One of the new requirements for running WordPress 3.2 is that it now requires PHP version 5.2 or greater. Because of this and the fact that many WordPress installations are still running PHP version 5.1x on CentOS 5, updating WordPress to version 3.2 is quickly becoming a technical challenge for some. This article will guide you through the step-by-step process of upgrading PHP 5.1x to PHP v5.2x on CentOS 5.

Prior to upgrading PHP to v5.2, it’s extremely important that you have a good backup of your system. By this I mean a good backup of the database that holds your WordPress installation, the wp-content directory, and if possible, any Linux configuration files that you’ve modified. In an ideal world, you would also have a full backup of your server.

The upgrade instructions listed in this article can be applied to most any CentOS 5.x host that you have shell access to, and have the option of running the yum command. For example, these update instructions can be used if your WordPress installation is hosted on a GoDaddy Virtual Dedicated Server hosting solution. You won’t be able to use these instructions to update PHP if you are using the GoDaddy Shared Hosting solution or a similar hosting solution that prevents you from manually updating the OS or directly modifying OS configuration files from the shell.

Disclaimer: Proceed with the instructions found in this article at your own risk. By implementing the instructions found below, you agree that I cannot be held responsible if your web host experiences problems as a result of these instructions.
This article assumes you already have a working knowledge of Linux, CentOS, and editing system files from the command line using tools like Vim, nano, etc.


For those individuals that are running PHP 5.1x on CentOS 5, running the “yum update” command won’t update PHP to version 5.2 when the CentOS base repository is being used. As of the date of this writing, CentOS 5.7 will update PHP to version 5.1.6 when the base repo is used. To overcome this limitation and upgrade PHP to version 5.2x, you will need to instruct CentOS 5 to look for the PHP updates in a different update repository.

Begin the upgrade process:

Run the following command to apply all current updates to your CentOS installation:

sudo yum update -y

Run the following command to view the version of PHP that’s currently installed on your host:

sudo php -v

Create a new yum repository file that will contain the instructions to get the latest version of PHP from a new online repository. Create the following file:


Add the following code to the CentOS-Testing.repo file:

# CentOS-Testing:
# !!!! CAUTION !!!!
# This repository is a proving grounds for packages on their way to CentOSPlus and CentOS Extras.
# They may or may not replace core CentOS packages, and are not guaranteed to function properly.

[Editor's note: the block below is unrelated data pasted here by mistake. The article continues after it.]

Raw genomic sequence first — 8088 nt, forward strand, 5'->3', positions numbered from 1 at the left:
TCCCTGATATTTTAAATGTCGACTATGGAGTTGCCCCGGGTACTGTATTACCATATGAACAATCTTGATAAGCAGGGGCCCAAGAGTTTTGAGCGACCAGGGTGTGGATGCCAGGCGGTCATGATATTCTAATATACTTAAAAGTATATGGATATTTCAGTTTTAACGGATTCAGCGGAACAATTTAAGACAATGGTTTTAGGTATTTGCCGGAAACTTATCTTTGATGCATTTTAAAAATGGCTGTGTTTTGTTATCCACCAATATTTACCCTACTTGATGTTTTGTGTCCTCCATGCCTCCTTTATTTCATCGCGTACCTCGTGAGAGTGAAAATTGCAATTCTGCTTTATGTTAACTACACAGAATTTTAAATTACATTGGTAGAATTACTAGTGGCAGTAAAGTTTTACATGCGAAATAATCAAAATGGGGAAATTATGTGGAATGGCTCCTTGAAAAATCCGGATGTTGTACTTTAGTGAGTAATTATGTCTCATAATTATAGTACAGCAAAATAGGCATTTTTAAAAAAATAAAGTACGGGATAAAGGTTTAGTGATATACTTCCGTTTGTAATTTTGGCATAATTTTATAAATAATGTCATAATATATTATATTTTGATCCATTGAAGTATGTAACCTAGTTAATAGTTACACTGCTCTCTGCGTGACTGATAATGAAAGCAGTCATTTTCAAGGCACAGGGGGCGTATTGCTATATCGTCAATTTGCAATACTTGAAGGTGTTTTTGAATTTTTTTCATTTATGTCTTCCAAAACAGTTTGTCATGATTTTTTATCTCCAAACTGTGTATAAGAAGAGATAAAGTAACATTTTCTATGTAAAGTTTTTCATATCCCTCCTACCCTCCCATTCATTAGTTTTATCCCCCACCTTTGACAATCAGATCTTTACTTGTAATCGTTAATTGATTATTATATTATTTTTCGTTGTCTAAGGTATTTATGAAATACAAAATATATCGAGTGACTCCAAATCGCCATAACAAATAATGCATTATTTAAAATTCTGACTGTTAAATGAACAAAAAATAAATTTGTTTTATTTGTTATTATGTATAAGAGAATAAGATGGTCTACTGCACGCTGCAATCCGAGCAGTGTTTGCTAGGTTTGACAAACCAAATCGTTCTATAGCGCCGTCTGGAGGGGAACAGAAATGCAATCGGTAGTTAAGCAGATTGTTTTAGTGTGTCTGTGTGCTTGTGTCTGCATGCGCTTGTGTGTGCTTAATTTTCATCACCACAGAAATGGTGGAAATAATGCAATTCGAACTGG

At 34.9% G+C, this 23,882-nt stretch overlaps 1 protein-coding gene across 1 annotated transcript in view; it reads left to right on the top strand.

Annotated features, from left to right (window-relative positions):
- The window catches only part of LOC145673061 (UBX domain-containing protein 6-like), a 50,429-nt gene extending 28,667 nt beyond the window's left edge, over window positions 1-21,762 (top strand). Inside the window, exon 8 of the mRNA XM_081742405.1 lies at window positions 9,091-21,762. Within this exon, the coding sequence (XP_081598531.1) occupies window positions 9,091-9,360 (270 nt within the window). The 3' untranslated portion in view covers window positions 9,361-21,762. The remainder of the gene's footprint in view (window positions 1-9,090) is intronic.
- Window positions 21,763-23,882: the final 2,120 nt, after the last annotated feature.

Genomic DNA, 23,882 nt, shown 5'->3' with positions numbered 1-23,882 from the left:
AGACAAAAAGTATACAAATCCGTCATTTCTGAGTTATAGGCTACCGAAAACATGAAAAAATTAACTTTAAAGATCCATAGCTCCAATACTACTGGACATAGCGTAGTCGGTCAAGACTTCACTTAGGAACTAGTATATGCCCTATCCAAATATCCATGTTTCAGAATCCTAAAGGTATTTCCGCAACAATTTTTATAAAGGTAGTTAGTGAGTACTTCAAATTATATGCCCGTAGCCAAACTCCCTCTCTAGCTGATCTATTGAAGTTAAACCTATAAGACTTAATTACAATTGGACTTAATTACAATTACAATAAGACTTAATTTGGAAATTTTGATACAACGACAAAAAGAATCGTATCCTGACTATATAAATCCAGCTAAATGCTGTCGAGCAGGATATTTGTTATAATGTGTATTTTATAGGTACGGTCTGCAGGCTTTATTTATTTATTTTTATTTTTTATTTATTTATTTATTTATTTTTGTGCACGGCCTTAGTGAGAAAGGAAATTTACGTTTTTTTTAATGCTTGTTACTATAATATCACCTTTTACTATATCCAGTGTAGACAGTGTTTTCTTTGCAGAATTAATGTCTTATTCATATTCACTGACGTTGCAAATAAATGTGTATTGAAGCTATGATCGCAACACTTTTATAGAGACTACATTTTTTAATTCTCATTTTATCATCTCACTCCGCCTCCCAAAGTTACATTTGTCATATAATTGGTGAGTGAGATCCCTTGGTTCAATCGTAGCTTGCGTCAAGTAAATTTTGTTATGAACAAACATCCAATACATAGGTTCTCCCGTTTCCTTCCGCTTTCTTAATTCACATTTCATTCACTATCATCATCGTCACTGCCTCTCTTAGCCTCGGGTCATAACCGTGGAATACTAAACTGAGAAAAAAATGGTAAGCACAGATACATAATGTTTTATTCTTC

# These packages build and install, but are waiting for feedback from testers as to
# functionality and stability. Packages in this repository will come and go during the
# development period, so it should not be left enabled or used on production systems without due
# consideration.
name=CentOS-5 Testing

*Make sure to remove any spaces at the start of each line.

Notice that last line in the above code (includepkgs=php*) is specifying that only the PHP packages should be updated from the testing repository.

Run the following command to get a list of the currently installed PHP modules and their versions. Do a screen print or otherwise document the current modules and associated versions:

sudo rpm -qa | grep php

Run the following command and see if everything will be included in the update. If a PHP related module isn’t listed, try uninstalling the missing module and try again:

sudo yum update

Once you are confident that the PHP modules you want to update will be updated, hit “y” and the Enter key to accept and install the yum updates.

Hit “y” and the Enter key to import the CentOS-testing GPG key when you see the following prompt:

Importing GPG key 0x7203F491 "CentOS-testing" (CentOS Developers testing key) " from

Is this ok [y/N]:

Run the following command and you should now see that PHP has been successfully updated to version 5.2x:

sudo php -v

As of the date of this writing, PHP will be updated to version 5.2.10

That’s it! You should now be able to install WordPress 3.2 on your host!

Additional Notes:

Freezing the PHP version:

Once PHP has been successfully updated to version 5.2x, and you have confirmed that your website is functioning properly, you may want to prevent PHP from being updated during subsequent yum updates. To keep PHP at its current version, simply delete or rename the repository file that was created earlier in this article. For example, rename “CentOS-Testing.repo” to “CentOS-Testing.repo-special.”


If you are running PECL Alternative PHP Cache (APC), run the following and you will probably get an error about how apc was compiled with a different php version:

sudo php -r 'phpinfo();' | grep 'apc'

To fix this, uninstall APC, and then reinstall/recompile it as follows:

sudo pecl uninstall apc
sudo pecl install apc

Recovery Steps:

To revert the PHP update to the base version installed by CentOS, rename or delete the file CentOS-Testing.repo and run the following command. Note: You may need to specify additional packages if you installed any other php extensions not listed here.

sudo yum downgrade php php-cli php-common php-devel php-ldap php-mysql php-pdo

To uninstall a package (using php-pear as an example):

sudo yum remove php-pear

To reinstall a package that you removed (using php-pear as an example):

sudo yum install php-pear --enablerepo=base --disablerepo=c5-testing
When specifiying enablerepo or disablerepo, keep the repo names lowercase.
Share This